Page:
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It’s easier to relax about your new au pair when s/he demonstrates a real command for the US version of the English Language.
I was thinking about this as I was perusing something called the “Academic Word List”, a list of 570 words that researchers think people should know if they plan to study at the tertiary level. Or something. I didn’t quite understand it. Which is interesting because I know a lot of words.
But the list made me wonder–
[[ I've been wanted to create a glossary of Au Pair Program-related words (e.g., 'rematch' and 'part of the family' -- so let's save those words for another post.]]
Even when you know the literal translation of a word or phrase, you can be wrong.
Baby Changing Station: A table area usually in a women’s rest room and increasingly seen in men’s rooms too, that’s designed to make it easier to change a child’s diaper. Often has straps for anchoring the baby into the table. Please use a pad underneath the host baby because who knows how clean these things are?
(Note: this is not a place where you can drop off the baby you have and get a different one. Also, it is not a place where you can take a baby to have someone else teach him/her how to stop crying.)
(Reposted from our archives, since an Au Pair Asked…)
When I became a mom I knew that that I would need to become accustomed to dealing with things that, pre-motherhood, had completely grossed me out. I’m talking about poopy diapers, vomit, bloody noses, fart jokes, and public belching.
These were things that I would have to deal with, gross or not, because I was “the mom”. The one in charge. The person with answers. The person with strategies for everything. Except for the things that I never imagined I’d have to deal with … like lice.
Lice are one of those ‘creepy, crawly, contagious things’ that completely gross me out.
Whenever we would get those flyers from the pre-K or the YMCA day camp telling us that some little one at school or camp had head lice and that we all needed to check our kids, I’d shudder at the suggestion. Then, I’d toss the flyers in the trash, and congratulate myself that these gross little things would never, ever find their way home on my daughters’ heads.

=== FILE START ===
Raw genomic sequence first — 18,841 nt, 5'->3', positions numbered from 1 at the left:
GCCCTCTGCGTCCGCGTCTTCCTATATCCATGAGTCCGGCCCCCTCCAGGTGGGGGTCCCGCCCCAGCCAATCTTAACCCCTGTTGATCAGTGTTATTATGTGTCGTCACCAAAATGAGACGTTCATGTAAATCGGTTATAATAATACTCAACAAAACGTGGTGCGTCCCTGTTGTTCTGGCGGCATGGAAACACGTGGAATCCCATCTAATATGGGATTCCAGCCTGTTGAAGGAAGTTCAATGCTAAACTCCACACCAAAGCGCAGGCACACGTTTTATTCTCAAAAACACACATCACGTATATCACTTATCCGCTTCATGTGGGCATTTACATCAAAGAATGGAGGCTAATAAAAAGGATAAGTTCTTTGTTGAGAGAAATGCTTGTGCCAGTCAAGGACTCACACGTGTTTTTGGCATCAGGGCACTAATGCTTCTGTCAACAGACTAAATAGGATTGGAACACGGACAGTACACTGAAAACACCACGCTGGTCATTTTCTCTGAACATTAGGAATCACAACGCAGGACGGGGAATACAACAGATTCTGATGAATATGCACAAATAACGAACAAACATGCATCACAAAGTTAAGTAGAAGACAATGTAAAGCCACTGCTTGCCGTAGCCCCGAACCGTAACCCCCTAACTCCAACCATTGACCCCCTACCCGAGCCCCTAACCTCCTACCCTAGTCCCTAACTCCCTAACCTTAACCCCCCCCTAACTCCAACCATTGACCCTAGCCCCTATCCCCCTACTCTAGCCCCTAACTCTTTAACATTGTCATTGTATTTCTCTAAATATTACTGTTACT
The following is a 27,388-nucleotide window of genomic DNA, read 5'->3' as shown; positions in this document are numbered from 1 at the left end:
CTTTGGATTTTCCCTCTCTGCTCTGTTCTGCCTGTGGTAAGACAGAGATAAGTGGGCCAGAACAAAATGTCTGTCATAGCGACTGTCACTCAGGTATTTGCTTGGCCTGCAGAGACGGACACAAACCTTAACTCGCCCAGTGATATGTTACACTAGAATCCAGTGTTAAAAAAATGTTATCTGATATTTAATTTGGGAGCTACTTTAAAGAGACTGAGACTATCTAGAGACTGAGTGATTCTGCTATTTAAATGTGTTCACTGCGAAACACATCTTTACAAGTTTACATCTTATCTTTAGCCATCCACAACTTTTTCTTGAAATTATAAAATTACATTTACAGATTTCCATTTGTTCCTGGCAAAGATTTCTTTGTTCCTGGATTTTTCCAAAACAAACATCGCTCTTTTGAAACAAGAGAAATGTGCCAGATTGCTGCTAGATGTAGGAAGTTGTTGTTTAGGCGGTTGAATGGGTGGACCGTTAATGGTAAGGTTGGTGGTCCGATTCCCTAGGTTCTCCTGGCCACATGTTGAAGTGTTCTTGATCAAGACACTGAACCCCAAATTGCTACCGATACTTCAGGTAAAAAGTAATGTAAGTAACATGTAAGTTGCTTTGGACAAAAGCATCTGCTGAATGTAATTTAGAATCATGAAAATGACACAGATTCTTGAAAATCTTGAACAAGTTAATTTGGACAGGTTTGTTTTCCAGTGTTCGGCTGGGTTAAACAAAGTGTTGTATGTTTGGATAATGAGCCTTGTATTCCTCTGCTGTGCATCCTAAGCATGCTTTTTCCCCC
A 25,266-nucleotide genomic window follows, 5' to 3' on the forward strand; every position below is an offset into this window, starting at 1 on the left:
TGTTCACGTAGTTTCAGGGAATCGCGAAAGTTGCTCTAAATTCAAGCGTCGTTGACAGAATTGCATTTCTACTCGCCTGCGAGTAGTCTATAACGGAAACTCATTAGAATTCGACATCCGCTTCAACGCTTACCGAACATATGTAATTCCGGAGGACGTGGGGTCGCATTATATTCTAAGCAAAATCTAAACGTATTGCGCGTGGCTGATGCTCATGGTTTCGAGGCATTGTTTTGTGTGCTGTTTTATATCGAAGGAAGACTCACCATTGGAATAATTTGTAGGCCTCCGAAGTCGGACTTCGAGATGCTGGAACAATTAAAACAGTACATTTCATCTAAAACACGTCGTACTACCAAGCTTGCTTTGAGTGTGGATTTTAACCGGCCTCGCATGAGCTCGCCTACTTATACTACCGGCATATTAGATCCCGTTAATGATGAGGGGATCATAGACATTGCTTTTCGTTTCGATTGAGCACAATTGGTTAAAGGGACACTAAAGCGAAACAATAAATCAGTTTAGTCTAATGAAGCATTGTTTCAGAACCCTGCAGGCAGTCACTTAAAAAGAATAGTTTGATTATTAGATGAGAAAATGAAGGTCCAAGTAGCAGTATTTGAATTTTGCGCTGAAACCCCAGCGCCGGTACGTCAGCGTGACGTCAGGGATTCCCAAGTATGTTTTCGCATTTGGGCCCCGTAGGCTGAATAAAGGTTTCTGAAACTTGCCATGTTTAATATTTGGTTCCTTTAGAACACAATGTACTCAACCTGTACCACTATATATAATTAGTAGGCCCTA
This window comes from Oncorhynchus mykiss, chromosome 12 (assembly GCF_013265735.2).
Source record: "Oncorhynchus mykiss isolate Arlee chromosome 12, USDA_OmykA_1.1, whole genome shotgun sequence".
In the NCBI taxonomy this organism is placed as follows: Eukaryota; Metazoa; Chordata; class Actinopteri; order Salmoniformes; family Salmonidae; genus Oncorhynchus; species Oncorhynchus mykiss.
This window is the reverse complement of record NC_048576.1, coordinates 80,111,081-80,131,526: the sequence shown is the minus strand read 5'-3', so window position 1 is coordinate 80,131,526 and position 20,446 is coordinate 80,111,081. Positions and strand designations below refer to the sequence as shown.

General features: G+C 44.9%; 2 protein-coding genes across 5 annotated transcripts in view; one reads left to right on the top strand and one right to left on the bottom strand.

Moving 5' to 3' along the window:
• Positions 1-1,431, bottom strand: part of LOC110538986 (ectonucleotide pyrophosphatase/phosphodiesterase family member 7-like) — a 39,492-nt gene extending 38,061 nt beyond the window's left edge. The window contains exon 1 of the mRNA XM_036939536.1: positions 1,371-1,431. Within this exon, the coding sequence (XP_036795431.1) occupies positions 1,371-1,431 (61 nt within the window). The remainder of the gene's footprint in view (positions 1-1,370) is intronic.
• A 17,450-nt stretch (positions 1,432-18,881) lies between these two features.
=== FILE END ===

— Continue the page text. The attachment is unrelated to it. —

And then, during what seemed to be a never ending barrage of head lice handouts, I finally got the call from the school nurse. One of my girlies had to be sent home for “treatment”.
If you’ve ever read those handouts from the pre-K (you don’t just toss them out, do you?) you’d know that if one person in the household has head lice, you can pretty much assume...
Sharing from behind the scenes here at AuPair Mom –
I often get emails like the one below from either AuPairs or Host Parents hoping to help someone make a rematch quickly.
As we all know, au pairs have only two weeks or so to find a new host family before they get ‘sent home’ by their agencies. Sometimes even the most terrific au pairs get sent home because the supply and demand of rematch families is so unpredictable.
Yesterday, I was contacted by an Au Pair who is in re-match and desperately looking for host family.
She is with APIA and living in the Northeast for a month. She comes from a country where there is much civil unrest, and she has lots of promising qualities.
I would like to help her to find host family , because otherwise she will be send back to her home country where things are dangerous.
Is there any way we can advertise her with aupairmoms or is it against site policy?
I don’t think I want to add re-matching to ways we use the blog…. Beyond listing oneself on websites like Best AuPair, or hassling ones Local Counselor, what else can au pairs do?
Maybe you can tell it’s been a busy work week over here?
Fear not, here is a chance for you to lob in anything at all. Since it’s been a long and post-less week, I’ll open this early and close it rather late. Enjoy!
Readers- Here’s the email that prompted my earlier post about defining what it means to “pitch in”. Clearly, someone in this Host Family has a different interpretation of what that means.
I need your help in forming an opinion for my self regarding dishwashing.
I am working with a family of 2 parents, 2 grandparents and 2 host kids.
I came in February and within a week time I picked up some family chores. I helped my hostmom cleaning up the dinner table and whiping clean the counters, box up leftovers and sweep the floor. Second week, I started to help cleaning the dishes by hand for breakfast and lunch.
I am working for an Asian-American family and they cook their noodles and rice every meal a day so pots and pans are used for Breakfast, Lunch and Dinner. Their dishwasher never worked since I am working for this family and they only use it to stock up their chopsticks and china.
Soon enough my hostdad stopped cleaning the morning and afternoon dishwashing altogether and left it for me to clean by hand. My hostdad works from home and usually takes a nap while I clean the dishes.
Then in my 4th week my hostmom asked me if I could take over the dinner dishwashing so she could have time to play with her girls in the evening. I told her we could see if that would work out. I didn’t say yes since I was not happy by the thought that now cleaning the dishwashing was made my full responsibility. So, over the day I spend about